How To Reclaim / Recover Your Domain Name When it was Not Registered in Your Name

Now and then we come across business owners who are desperate to get their domain name back because their web designer registered the domain name in their own name instead of their client’s.

Nobody “owns” a domain name. Your domain registrar leases you (the registrant) sole right to use your domain name. If an agent (e.g. a web designer) uses their own name as the registrant when they register your domain name for you then your agent ends up being the registrant, and they technically have sole usage rights for the domain name instead of you.

Any sensible person can see that the registrant should have been you and not your web designer, but domain registrations operate with strict security and ownership policies so it can be hard to reclaim your domain name if it’s been registered incorrectly.

Being a perpetual optimist, I prefer to think of this practice as lazy rather than malicious. Either way, it’s a terrible practice that I’ve seen far too many times. So here is the simplest way I know to reclaim your domain name after having to do it too many times over the last 20 years. Hopefully this guide will make this high stress situation easier.

Step 1 – Transfer The Domain

Contact your ex-web designer and ask them to send you a “UDAI key” for your domain name. It can pay to tread lightly here because you are in a vulnerable position and if there is any animosity, an unscrupulous web designer could cut off your website AND your email (at least until the NZ domain name commissioner helps you get your domain name back) .

If you’re on good terms with your web designer then just tell them you need to get control of your domain name and tell them you need the UDAI code.

If you’re not on good terms or there is a risk they won’t cooperate, a good approach might be to tell them you need to make changes to your emails (e.g. you want to move to GSuite or Office365). This diverts attention from the fact that you are probably dumping them as your web designer and you’re less likely to get a negative reaction.

I’ve only ever seen things go bad when the web designer has not been paid so settling your account is usually the best way to get their cooperation.

Here’s an example of an email you can send if you’re not sure whether the web designer will cooperate:

Hi Cuthbert,
We need to make some changes to our email and we were told we should get a “UDAI code” so we can manage our domain name and email. Could you please send me the UDAI code for

Follow up with a phone call and make the same request (just read the email to them).

Very Important – The UDAI code will expire after a couple of days so check your email daily and transfer the domain name before the UDAI code expires.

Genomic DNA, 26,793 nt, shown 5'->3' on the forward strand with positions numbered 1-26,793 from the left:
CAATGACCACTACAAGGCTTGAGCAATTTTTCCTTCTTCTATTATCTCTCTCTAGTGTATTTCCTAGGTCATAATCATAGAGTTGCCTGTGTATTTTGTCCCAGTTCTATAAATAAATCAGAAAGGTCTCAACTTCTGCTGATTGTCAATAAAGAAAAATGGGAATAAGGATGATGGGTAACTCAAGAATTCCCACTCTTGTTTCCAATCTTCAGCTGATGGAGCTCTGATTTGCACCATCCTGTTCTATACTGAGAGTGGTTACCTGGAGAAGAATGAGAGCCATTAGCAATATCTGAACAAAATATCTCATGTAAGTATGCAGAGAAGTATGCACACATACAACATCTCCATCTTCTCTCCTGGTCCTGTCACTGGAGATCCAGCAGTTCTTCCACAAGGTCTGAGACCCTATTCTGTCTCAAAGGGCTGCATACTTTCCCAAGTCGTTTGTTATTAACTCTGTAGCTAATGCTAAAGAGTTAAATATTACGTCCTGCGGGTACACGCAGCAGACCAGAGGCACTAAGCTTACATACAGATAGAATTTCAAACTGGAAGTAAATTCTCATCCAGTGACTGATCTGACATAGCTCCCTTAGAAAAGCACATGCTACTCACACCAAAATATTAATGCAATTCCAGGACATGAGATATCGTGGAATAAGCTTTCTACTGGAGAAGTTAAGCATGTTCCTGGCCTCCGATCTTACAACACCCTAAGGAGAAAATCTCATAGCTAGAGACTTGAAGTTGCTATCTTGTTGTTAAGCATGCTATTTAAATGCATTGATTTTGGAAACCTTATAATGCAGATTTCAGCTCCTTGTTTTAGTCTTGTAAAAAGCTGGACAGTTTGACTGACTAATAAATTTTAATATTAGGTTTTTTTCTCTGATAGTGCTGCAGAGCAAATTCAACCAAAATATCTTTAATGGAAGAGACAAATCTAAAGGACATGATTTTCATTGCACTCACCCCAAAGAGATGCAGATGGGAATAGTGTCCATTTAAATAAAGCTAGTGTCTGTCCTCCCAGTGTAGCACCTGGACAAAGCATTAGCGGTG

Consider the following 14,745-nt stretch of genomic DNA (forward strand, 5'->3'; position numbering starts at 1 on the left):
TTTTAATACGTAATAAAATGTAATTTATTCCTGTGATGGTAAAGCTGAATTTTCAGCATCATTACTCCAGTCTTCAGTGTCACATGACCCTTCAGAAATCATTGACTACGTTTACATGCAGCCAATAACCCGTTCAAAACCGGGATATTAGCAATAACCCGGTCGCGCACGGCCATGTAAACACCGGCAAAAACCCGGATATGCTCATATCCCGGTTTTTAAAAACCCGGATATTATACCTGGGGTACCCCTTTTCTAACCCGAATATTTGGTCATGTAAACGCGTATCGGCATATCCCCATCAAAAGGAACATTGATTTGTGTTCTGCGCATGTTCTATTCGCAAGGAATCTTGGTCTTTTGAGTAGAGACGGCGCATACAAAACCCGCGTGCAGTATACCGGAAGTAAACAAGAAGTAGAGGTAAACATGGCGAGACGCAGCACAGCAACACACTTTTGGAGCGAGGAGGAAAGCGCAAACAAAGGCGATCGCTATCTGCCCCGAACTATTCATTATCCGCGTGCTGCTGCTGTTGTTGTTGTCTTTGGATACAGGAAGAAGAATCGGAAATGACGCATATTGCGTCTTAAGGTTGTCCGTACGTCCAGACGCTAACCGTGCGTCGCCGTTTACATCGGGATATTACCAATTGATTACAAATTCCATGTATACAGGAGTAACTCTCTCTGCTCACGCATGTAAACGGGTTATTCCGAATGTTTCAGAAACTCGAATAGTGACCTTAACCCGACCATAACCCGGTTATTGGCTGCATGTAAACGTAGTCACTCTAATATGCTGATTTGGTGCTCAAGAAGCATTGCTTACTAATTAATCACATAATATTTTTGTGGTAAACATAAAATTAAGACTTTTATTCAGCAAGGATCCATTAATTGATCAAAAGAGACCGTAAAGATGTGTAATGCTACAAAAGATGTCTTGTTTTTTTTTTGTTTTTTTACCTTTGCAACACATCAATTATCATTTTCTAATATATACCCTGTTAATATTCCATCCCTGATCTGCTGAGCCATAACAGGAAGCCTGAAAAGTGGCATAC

Step 2 – Change of Registrant

Once you have control of the domain name, you still need to change the registrant to your own name. If you successfully got the UDAI code and transfered the domain name in the previous step then you now have control of your website and email so it does not matter how long the next part takes. There is no urgency.

Ask your domain registrar (or new web designer) for a “Change of Registrant” form. You need the ex-web designer to sign the form and return it to you so make this really easy for them so they have no excuses to not do it.

Print the form and fill out the details, with your new web designer’s help if you need it. Put the form in an envelope and post it to the ex-web designer. Include the following letter asking them to sign it and send it back to you. Also include an envelope with your address and a stamp on it so they have absolutely no excuses for not sending it back. Remember to change “” to your domain name.

Hi Cuthbert,

We realised that our domain name, is registered to your name instead of ours. Could you please sign the enclosed change of ownership form so we can have it changed to our name.


Once again, call them and let them know the form is on the way and ask them to sign it.

If they send the form back scan it and send it to your domain registrar or new web designer and and you’re all sorted.

If you can’t get them to sign it and send it back then your next step is to contact the NZ domain name commissioner and use their dispute process. Tell them you have a domain name that was registered by an agent, that the agent used their own name as the registrant instead of yours, that the agent is not responding to your requests to change the ownership of the domain name and you need to dispute the ownership.

You can contact the NZDNC at

As always, if you need some help from a friendly expert, call us for a chat.